M. R. – We have a selection of projects revolving around environment and our debt to the world. It is important, especially this year, to consider this. RHYTHM OF THE UNIVERSE: IONIA is a good example of this, with a great sound design. SKIN OF EARTH is kind of being in the Shire in LORD OF THE RINGS, basically! You basically want to get a LOTR avatar for this, as you can have your avatar personalized in VRChat. It’s better to discover this in a multiplayer environment, and more experiences should consider this. Also the amazing TEMPEST is in the selection, DR. CRUMB'S SCHOOL FOR DISOBEDIENT PETS is a lot of fun (from the creator of DEAR ANGELICA’s Maxwell Planck). SCARECROW which debuted at Sundance as a LBE: they created a new version for VRChat. RINLO, VEN VR, ALL HAIL THE COOK-O-TRON… are all extremely fascinating as first time indie games, which makes the Discovery Award quite a thing this year!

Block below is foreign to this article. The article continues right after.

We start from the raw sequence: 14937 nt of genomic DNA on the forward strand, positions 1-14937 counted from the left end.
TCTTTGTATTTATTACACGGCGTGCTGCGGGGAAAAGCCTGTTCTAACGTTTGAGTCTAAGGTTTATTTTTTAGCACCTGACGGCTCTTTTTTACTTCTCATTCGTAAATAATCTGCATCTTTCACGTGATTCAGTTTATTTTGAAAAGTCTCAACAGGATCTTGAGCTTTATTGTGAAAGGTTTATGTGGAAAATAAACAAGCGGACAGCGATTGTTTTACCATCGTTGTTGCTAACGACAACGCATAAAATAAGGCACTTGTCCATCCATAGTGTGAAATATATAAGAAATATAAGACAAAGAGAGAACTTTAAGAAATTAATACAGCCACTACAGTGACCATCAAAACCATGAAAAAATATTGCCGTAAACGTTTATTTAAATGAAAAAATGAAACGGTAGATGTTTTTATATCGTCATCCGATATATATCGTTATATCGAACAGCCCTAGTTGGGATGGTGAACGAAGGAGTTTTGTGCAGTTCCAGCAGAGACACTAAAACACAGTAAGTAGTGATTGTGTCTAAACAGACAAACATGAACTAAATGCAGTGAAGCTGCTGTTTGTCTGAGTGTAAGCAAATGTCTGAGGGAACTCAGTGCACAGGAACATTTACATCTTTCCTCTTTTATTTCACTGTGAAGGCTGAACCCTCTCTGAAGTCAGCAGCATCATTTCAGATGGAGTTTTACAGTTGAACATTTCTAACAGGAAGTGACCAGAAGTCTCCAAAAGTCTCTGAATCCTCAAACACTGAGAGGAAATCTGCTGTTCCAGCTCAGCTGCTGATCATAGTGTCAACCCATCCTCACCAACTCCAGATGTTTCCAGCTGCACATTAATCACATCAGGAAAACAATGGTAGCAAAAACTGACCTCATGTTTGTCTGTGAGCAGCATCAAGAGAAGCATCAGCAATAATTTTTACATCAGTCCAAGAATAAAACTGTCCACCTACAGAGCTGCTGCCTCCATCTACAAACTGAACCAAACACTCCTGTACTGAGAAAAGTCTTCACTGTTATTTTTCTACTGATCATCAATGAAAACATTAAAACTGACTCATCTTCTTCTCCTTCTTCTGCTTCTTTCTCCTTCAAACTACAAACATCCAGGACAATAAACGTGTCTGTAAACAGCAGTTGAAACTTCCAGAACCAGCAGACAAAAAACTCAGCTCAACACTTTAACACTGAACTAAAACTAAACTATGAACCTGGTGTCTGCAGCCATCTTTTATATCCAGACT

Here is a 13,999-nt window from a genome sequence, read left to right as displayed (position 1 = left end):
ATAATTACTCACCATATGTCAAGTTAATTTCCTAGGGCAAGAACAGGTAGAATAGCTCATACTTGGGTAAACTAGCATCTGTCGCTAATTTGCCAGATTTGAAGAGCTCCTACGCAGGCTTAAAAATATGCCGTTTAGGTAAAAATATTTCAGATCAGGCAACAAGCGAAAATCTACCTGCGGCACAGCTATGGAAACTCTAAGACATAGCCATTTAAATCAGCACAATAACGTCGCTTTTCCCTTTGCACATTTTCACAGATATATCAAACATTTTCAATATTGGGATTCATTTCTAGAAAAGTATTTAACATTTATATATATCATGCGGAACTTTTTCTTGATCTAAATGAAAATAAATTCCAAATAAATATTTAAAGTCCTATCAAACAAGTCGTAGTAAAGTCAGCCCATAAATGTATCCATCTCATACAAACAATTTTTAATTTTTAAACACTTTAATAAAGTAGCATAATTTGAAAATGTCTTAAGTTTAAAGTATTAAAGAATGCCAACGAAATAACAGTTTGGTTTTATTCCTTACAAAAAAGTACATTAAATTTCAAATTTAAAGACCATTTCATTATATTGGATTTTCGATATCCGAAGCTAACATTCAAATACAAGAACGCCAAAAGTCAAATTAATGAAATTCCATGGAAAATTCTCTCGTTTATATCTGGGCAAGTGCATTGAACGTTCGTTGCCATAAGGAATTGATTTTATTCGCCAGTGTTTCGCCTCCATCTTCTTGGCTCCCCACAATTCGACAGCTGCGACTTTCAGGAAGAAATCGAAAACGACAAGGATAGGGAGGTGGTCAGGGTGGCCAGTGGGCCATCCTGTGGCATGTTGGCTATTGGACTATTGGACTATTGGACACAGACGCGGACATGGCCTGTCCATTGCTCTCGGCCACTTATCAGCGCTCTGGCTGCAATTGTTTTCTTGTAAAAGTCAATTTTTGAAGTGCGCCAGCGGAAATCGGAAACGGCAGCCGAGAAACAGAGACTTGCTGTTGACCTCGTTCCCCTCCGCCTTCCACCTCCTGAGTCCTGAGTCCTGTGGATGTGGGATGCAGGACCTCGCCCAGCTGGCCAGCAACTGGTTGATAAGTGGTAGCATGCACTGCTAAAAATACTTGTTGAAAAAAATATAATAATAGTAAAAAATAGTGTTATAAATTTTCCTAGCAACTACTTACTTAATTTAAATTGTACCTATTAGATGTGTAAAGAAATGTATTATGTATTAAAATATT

M. R. – I also choose to invite VIRTUALLY SPEAKING which is a flat 12-episodes webserie, shot and broadcasted in VRChat with virtual production methods. Everything was set up in VRChat, from the cast auditions to the locations. His name is Joe Hunting, and he started as a volunteer at Raindance! He did a great job interviewing a lot of strange people from the VRChat’s community. With great questions regarding the relationship we have with our avatars, our virtual status versus our real life. There is a narrative in being in these virtual worlds. Joe worked around his own camera system to shot everything there. I want these stories or games to influence people, as we are going through a difficult time. And to enjoy everything all together, creators and audiences.